The Internet is going mobile!
This title of this blog has actually been borrowed from a statement made by Gadi Singer, vice president of Intel’s Mobility Group and general manager of the company’s SOC Enabling Group, which I came across on SEMI’s site.
Is this a recent phenomena, or has the Apple iPhone led to a strong belief in this statement that the Internet is truly going mobile? And what was that craze for ‘WAP bashing’ some nine to ten years ago all about? Perhaps, it is a bit of both!
I was fortunate enough to use a WAP-enabled mobile phone back in Hong Kong, in 1999-2000, a Siemens model. I tried checking my Yahoo Mail on the phone with some success. Also, I found it very convenient to search for Indian restaurants in Tsim Sha Tsui. All of this, when the ‘WAP bashing’ was at its peak!
In 2001, at an event organized by Frost & Sullivan in Singapore, I was probably among the three people in a large audience found to be using the mobile phone for Internet access. This is so long back, that even I can’t recall for sure how many folks were really found to be using mobile Internet! Anyhow! Those were also the days when mobile Internet, as a theme, was quite popular at global telecom events, largely driven by the craze for NTT DoCoMo’s i-mode phones.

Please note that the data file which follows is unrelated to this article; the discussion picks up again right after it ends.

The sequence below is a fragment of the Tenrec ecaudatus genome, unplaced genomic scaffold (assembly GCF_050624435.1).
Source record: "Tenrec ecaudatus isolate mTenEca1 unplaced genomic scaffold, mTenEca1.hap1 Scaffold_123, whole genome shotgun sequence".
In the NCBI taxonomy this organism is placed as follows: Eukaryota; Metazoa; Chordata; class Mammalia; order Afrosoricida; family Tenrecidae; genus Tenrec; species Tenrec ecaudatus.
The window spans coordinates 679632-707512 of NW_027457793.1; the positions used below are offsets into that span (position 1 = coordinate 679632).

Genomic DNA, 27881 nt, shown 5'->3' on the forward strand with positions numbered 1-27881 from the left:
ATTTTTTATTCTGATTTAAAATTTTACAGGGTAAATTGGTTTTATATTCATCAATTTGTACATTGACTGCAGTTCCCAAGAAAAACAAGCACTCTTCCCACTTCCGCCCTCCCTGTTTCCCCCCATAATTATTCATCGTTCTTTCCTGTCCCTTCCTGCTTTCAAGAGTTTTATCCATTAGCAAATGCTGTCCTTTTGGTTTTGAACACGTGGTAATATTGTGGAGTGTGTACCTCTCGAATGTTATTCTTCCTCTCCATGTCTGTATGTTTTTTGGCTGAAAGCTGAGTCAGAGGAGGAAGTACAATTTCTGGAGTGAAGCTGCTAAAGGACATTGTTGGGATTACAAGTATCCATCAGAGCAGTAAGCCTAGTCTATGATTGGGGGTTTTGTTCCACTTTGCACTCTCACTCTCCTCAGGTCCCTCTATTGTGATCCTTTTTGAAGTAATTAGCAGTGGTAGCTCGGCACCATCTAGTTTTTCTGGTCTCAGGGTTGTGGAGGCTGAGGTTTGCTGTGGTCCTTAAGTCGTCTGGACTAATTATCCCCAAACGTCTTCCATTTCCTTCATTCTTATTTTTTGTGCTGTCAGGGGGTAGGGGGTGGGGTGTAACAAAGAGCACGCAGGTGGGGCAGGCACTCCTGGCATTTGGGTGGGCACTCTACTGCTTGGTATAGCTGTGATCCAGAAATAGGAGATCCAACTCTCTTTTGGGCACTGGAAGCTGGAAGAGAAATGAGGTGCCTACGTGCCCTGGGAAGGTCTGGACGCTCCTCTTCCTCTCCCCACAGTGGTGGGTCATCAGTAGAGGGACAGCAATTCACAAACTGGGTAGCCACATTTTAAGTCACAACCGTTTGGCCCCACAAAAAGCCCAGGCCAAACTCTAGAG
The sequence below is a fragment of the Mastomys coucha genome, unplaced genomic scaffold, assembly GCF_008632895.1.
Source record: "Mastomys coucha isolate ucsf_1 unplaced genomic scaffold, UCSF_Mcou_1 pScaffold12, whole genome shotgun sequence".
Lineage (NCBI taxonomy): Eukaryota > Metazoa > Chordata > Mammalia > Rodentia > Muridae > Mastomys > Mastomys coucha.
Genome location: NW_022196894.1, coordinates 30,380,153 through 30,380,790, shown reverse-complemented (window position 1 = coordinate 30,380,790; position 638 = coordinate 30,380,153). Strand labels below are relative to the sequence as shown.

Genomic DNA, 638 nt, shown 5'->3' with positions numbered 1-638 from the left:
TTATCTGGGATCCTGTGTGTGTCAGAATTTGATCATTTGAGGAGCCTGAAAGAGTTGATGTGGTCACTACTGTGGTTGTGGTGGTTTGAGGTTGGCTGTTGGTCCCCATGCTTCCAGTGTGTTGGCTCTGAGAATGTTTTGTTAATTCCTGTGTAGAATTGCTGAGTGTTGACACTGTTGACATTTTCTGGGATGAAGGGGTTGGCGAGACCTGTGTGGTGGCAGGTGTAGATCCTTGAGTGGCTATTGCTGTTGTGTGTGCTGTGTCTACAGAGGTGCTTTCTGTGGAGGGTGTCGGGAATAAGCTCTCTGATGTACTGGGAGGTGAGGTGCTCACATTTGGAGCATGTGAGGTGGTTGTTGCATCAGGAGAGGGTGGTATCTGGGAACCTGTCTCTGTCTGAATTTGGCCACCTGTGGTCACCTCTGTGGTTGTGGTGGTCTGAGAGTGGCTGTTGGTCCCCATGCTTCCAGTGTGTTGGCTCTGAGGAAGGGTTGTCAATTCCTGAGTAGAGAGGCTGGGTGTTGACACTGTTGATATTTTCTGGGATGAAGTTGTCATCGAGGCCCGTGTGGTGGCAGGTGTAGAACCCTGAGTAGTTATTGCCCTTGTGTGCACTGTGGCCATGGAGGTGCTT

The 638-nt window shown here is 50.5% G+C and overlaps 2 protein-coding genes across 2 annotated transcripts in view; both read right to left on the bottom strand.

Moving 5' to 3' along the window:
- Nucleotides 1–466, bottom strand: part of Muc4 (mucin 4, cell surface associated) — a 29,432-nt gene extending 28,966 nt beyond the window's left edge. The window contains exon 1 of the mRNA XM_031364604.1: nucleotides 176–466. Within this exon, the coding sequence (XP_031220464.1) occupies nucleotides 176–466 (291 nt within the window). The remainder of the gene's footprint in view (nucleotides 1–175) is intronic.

Well, no one really wanted to accept back then that the Internet was going mobile! Also, the flak that some of the European carriers had to take due to their obtaining various ‘quite expensive’ 3G licenses dimmed the concept of the mobile Internet.
We have come a long way since! While GPRS and 3G did bring some or quite large extent of the Internet to the mobile, possibly, the push really happened when this phenomena called social networking gathered steam.
The Apple iPhone, and now, the iPhone 3G, with its cool wireless social networking applications have truly ported the Internet to the mobile. The iPhone 3G is all the rage right now. Sales crossed the 1-million mark within three days, as per various reports on the Internet. That’s some speed! That’s also an outstanding indication of how people are making a dash for the phenomena called wireless social networking.
In the midst of all of this, 3G, and specifically, HSDPA (and W-CDMA), has come really come to stay. The telecom-media convergence has also happened very seamlessly in the background.
While the world’s leading semiconductor firms continue to churn out one excellent chip after another, especially for mobile phones/telecom, it is time to acknowledge the fact that the Internet has truly gone mobile!
One last word. Do find time to stand up and applaud the hard work put in by the semiconductor and software industry, who make all of this happen.